Acid Dreams or Inspiration?

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I have a tendency to remember dreams, and nightmares…and acid. No, I’ve never really done drugs, but many of my dreams strike me as weird and sometimes horrific. Like my most recent nightmare was of black widow spiders biting me and laying their nests inside of me. Just remembering that still makes me shudder. However, Last night’s dream felt very real, but it was also obviously a dream.

Probably because it was about vampires. At least that’s what I think they were. Only, they weren’t any kind of vampire that I’d ever seen before. Like some, they can eat regular food, in fact, in my dream that’s all I actually witnessed them eating, although I felt grossed out by the fact that they ate human food.

Still, when I woke, I wrote down everything I could remember of the vampires. The entire dream didn’t really matter since it morphed and changed, as dreams often do.

What really struck me, however, was the emotional roller-coaster that dream took me on. When I woke up, I felt exhausted, my eyes were red and my pillow wet. My conclusion was that I had been crying in my sleep. Even now, 8 hours later, I can feel the heart-rending loneliness that suffused the main “character” (the eyes I happened to be seeing through) felt as she looked out the window towards her past. Well, I’m assuming it was a she, although I could be wrong on that count.

I don’t think I’ve ever felt so sad when waking up before. And the more I think about, the sadder I become.

And I’ve thought about it a good deal since waking, trying to find a story in the bits and pieces that filtered through. What did filter through, was a sense of the vampire and immortal. There was a sense of history, and something greater and I could probably write a history on the vampires that were in this dream. That’s how real this was to me. I could describe the texture of stones, the cold water in the “baptismal” chamber, and I can still see the rustic town at sunset as the character looks out the window. But I’m probably overreacting.

I tried to figure out a reason to be dreaming about vampires (the night I dreamed of the spiders I had been watching X-files so that kinda explained it to me because I also dreamed about UFOs), but I can’t figure it out. I haven’t watched anything to do with vampires in over a month, nor have  I read anything about it, and all of my vampire books are put away for the time being.

Then I started thinking about how dreams are supposedly your subconscious’ way of dealing with issues. What does it say about someone who dreams that they become a “vampire” and leave everything they know behind? Or about a person who obsessively reflects on said dream? On the plus side, I got some really good material that I can at least use for background notes, even if there is no story there. I mean…who ever heard of a person becoming a vampire through a test to see if you’re worthy or not?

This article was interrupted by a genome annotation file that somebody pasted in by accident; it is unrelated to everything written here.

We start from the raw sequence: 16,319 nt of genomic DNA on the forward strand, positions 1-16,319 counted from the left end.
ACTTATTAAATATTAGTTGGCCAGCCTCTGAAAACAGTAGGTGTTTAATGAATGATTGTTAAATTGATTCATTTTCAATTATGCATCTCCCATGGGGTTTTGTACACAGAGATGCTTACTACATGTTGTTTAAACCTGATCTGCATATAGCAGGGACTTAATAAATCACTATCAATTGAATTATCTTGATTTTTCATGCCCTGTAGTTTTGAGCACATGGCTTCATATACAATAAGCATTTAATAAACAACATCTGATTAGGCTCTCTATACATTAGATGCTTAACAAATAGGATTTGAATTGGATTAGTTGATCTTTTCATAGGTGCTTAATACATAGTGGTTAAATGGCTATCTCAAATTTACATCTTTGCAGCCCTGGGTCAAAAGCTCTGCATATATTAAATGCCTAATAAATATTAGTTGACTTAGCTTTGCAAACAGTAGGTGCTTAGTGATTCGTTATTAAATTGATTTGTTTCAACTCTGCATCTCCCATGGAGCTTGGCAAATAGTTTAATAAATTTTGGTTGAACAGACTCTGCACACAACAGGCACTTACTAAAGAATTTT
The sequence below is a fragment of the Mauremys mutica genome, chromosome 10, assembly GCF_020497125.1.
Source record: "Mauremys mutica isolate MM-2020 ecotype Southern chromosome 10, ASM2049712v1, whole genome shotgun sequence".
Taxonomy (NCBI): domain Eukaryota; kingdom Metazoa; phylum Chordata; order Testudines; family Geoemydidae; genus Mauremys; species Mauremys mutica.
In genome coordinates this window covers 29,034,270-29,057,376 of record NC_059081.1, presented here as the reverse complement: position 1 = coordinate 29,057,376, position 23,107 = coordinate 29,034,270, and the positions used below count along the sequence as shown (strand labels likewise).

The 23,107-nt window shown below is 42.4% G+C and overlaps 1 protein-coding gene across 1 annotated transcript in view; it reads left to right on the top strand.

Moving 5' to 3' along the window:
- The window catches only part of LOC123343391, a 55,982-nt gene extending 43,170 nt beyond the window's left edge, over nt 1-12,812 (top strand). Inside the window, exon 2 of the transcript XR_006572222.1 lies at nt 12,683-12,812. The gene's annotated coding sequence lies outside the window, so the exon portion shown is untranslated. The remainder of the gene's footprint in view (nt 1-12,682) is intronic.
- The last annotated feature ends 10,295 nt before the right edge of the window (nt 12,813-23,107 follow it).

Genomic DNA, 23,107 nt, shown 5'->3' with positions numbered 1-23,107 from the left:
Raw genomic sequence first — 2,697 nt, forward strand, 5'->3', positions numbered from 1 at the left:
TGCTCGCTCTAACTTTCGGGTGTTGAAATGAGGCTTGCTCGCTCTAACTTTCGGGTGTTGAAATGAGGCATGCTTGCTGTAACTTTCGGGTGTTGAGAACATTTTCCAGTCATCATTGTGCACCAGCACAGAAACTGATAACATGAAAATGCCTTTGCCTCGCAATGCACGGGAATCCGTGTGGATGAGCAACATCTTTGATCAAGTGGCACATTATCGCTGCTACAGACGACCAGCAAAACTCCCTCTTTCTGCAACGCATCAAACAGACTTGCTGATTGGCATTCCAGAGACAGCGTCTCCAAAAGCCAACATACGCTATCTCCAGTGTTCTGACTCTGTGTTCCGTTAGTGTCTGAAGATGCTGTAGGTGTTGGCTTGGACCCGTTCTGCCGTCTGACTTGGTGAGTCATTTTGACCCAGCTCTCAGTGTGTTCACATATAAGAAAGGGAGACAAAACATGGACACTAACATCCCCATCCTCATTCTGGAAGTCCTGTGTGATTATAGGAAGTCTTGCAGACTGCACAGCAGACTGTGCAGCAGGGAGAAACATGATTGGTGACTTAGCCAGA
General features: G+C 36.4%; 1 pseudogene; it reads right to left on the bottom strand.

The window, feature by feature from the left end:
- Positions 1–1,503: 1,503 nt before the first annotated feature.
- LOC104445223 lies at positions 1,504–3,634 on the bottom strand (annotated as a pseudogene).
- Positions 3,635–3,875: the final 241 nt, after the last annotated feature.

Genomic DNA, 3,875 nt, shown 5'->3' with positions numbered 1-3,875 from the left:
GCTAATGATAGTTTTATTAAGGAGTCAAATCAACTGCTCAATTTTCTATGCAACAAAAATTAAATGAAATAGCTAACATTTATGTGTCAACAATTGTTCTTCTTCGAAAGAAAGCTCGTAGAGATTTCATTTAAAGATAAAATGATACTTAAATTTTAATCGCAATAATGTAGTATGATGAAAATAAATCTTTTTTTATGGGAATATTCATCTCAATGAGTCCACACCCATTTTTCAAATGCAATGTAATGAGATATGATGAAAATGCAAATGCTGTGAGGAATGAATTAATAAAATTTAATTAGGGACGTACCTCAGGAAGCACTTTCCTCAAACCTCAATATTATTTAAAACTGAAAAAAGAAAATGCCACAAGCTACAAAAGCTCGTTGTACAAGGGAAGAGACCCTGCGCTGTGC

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The Arm Bone’s connected to the…Leg Bone?

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This is actually my monthly Walking to Rivendell update. I’m surprised that I got as much walking in as I did considering I took almost an entire week off (and hardly ever walk on weekends to boot). For a quick review: when I started the month I had 435.7 miles to go and would need to maintain 1.3 miles/day for the rest of the year to make my goal.

As for the title, the third week of January I over-extended my right elbow. Ow! Well…I never realized, until that week, just how interconnected the body is. I mean, I knew that the body depends on all parts to continue working correctly, but I had no idea that walking could be excruciating for an arm.  I walked as little as possible that week.

Let me explain. Usually I park about 0.6 -0.8 miles from where I work. The round trip theoretically makes my walk done for the day. So that week, my round trip walk to-and-from work ended up being about half a mile. Up to that point, my daily average was 1.5 miles a day. It ended as 1.06 miles per day with only 402.8 miles until I hit the goal.

Now I need to maintain 1.4 miles/day if I want to meet my goal. I now see that every month (so far) my goal has gone up by 1/10 of a mile,  if I keep this up I’ll need to walk 2.3 every day in November to reach the goal. Yikes. Well, as I said, walking 1.2 miles (to and from work) definitely takes some of the edge off of the need to walk every chance I get, and a 1.5 miles for today is a great start to February. I just hope I can keep it up.

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Exercising Your Creative Muscles.

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For Christmas I asked for a subscription to Writer’s Digest magazine. While I haven’t entered any of their contests in a while (say like a year), I do enjoy reading the articles that they publish. And while I can often get them online for free, I’d rather be able to turn the pages in my hand, and stop half-way through an article if I have to, or want to. Well guess what? I got it. And my first magazine came in yesterday (oddly enough it’s February’s issue), which is why I waited until today to make my post.